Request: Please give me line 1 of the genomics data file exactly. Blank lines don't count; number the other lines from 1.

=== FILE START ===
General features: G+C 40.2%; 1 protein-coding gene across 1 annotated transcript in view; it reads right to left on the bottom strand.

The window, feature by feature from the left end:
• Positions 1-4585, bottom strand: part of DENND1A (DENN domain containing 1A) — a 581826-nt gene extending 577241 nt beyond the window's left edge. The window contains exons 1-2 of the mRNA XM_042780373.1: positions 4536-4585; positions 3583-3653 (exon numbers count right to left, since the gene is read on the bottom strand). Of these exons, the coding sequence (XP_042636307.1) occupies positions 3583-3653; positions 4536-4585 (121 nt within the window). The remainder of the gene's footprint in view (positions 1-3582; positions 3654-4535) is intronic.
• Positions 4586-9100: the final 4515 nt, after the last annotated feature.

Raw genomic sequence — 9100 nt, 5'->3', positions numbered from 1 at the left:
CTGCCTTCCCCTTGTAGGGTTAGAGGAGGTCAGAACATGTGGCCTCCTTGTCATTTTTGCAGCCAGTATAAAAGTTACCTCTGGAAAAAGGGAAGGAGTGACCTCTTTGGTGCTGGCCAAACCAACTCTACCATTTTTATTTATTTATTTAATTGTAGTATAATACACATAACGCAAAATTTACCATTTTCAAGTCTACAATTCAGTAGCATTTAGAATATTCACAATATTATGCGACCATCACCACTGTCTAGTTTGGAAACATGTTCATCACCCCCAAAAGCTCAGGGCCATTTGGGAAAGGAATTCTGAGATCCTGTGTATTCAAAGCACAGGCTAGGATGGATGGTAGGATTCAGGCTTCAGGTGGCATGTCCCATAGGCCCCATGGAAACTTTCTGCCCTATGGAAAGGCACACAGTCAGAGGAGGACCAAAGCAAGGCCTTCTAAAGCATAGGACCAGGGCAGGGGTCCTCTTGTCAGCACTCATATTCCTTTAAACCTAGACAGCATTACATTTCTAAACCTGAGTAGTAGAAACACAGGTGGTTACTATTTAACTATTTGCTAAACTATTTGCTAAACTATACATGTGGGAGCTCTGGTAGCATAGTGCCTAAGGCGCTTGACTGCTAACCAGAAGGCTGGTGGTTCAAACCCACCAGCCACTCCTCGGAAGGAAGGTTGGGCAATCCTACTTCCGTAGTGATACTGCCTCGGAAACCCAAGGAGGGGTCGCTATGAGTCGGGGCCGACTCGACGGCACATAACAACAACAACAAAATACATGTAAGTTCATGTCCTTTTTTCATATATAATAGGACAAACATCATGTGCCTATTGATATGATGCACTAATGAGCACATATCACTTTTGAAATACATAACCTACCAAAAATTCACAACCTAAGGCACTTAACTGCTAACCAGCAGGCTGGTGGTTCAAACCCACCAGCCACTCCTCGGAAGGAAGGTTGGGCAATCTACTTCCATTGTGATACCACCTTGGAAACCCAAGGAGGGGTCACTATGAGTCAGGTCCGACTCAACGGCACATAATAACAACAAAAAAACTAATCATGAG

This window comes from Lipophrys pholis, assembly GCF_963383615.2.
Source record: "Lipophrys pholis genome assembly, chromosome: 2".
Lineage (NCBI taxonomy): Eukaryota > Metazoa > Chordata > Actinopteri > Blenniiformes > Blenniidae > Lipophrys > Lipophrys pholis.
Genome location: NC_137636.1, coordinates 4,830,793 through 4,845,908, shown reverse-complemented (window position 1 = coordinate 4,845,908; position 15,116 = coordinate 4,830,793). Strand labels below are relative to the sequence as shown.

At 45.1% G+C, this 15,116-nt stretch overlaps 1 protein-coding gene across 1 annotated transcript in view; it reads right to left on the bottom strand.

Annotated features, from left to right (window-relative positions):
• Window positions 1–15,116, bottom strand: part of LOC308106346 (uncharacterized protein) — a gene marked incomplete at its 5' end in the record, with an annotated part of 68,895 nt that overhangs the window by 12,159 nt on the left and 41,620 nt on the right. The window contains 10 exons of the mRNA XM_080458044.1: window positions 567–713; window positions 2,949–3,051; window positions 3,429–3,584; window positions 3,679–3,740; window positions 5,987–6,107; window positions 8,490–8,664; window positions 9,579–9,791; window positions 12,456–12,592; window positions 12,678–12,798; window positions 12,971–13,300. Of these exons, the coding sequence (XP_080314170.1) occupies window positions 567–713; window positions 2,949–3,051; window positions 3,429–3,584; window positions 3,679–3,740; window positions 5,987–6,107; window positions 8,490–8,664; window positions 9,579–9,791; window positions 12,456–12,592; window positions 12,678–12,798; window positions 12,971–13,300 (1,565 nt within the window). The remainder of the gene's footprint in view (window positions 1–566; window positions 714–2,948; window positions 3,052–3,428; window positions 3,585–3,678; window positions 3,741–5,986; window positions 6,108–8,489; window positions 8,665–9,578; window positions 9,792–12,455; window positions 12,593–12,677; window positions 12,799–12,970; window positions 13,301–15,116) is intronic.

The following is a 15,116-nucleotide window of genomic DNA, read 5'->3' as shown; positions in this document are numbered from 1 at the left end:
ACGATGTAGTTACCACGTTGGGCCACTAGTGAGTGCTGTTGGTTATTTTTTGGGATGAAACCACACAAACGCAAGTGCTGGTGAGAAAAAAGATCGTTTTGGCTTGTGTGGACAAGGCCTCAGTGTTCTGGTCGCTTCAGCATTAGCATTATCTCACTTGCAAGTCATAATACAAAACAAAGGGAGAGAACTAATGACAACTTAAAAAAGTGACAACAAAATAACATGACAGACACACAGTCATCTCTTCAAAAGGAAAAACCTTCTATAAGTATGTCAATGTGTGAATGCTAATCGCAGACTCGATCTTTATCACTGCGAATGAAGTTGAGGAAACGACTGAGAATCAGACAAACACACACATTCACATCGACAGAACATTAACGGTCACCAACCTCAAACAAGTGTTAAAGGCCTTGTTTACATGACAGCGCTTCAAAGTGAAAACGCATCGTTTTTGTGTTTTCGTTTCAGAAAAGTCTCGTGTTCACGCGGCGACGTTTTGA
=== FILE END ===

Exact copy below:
General features: G+C 40.2%; 1 protein-coding gene across 1 annotated transcript in view; it reads right to left on the bottom strand.